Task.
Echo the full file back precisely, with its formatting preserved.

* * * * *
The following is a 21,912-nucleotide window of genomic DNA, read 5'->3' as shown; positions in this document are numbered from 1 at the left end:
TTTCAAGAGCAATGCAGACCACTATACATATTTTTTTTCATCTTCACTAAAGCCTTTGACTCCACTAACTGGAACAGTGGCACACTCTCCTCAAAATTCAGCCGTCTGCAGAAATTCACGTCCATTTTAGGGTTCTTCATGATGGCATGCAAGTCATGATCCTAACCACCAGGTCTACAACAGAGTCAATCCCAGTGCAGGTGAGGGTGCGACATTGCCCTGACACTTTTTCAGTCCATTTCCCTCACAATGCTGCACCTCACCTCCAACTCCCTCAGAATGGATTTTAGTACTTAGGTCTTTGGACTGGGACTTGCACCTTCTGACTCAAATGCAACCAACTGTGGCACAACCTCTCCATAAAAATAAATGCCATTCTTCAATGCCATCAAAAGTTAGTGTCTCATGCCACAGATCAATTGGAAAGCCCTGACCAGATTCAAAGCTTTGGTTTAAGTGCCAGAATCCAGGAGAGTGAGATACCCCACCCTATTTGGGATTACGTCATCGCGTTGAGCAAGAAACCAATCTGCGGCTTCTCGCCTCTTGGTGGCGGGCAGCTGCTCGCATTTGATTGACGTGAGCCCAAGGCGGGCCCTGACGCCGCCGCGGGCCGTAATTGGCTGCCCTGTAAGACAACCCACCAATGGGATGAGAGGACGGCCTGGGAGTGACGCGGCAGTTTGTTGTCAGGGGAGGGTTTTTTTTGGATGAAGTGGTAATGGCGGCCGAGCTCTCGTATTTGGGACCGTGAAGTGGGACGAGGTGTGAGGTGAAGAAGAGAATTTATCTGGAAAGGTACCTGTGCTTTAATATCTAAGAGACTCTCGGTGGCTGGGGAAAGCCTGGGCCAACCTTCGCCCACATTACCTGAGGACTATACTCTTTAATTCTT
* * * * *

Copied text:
The following is a 21,912-nucleotide window of genomic DNA, read 5'->3' as shown; positions in this document are numbered from 1 at the left end:
TTTCAAGAGCAATGCAGACCACTATACATATTTTTTTTCATCTTCACTAAAGCCTTTGACTCCACTAACTGGAACAGTGGCACACTCTCCTCAAAATTCAGCCGTCTGCAGAAATTCACGTCCATTTTAGGGTTCTTCATGATGGCATGCAAGTCATGATCCTAACCACCAGGTCTACAACAGAGTCAATCCCAGTGCAGGTGAGGGTGCGACATTGCCCTGACACTTTTTCAGTCCATTTCCCTCACAATGCTGCACCTCACCTCCAACTCCCTCAGAATGGATTTTAGTACTTAGGTCTTTGGACTGGGACTTGCACCTTCTGACTCAAATGCAACCAACTGTGGCACAACCTCTCCATAAAAATAAATGCCATTCTTCAATGCCATCAAAAGTTAGTGTCTCATGCCACAGATCAATTGGAAAGCCCTGACCAGATTCAAAGCTTTGGTTTAAGTGCCAGAATCCAGGAGAGTGAGATACCCCACCCTATTTGGGATTACGTCATCGCGTTGAGCAAGAAACCAATCTGCGGCTTCTCGCCTCTTGGTGGCGGGCAGCTGCTCGCATTTGATTGACGTGAGCCCAAGGCGGGCCCTGACGCCGCCGCGGGCCGTAATTGGCTGCCCTGTAAGACAACCCACCAATGGGATGAGAGGACGGCCTGGGAGTGACGCGGCAGTTTGTTGTCAGGGGAGGGTTTTTTTTGGATGAAGTGGTAATGGCGGCCGAGCTCTCGTATTTGGGACCGTGAAGTGGGACGAGGTGTGAGGTGAAGAAGAGAATTTATCTGGAAAGGTACCTGTGCTTTAATATCTAAGAGACTCTCGGTGGCTGGGGAAAGCCTGGGCCAACCTTCGCCCACATTACCTGAGGACTATACTCTTTAATTCTT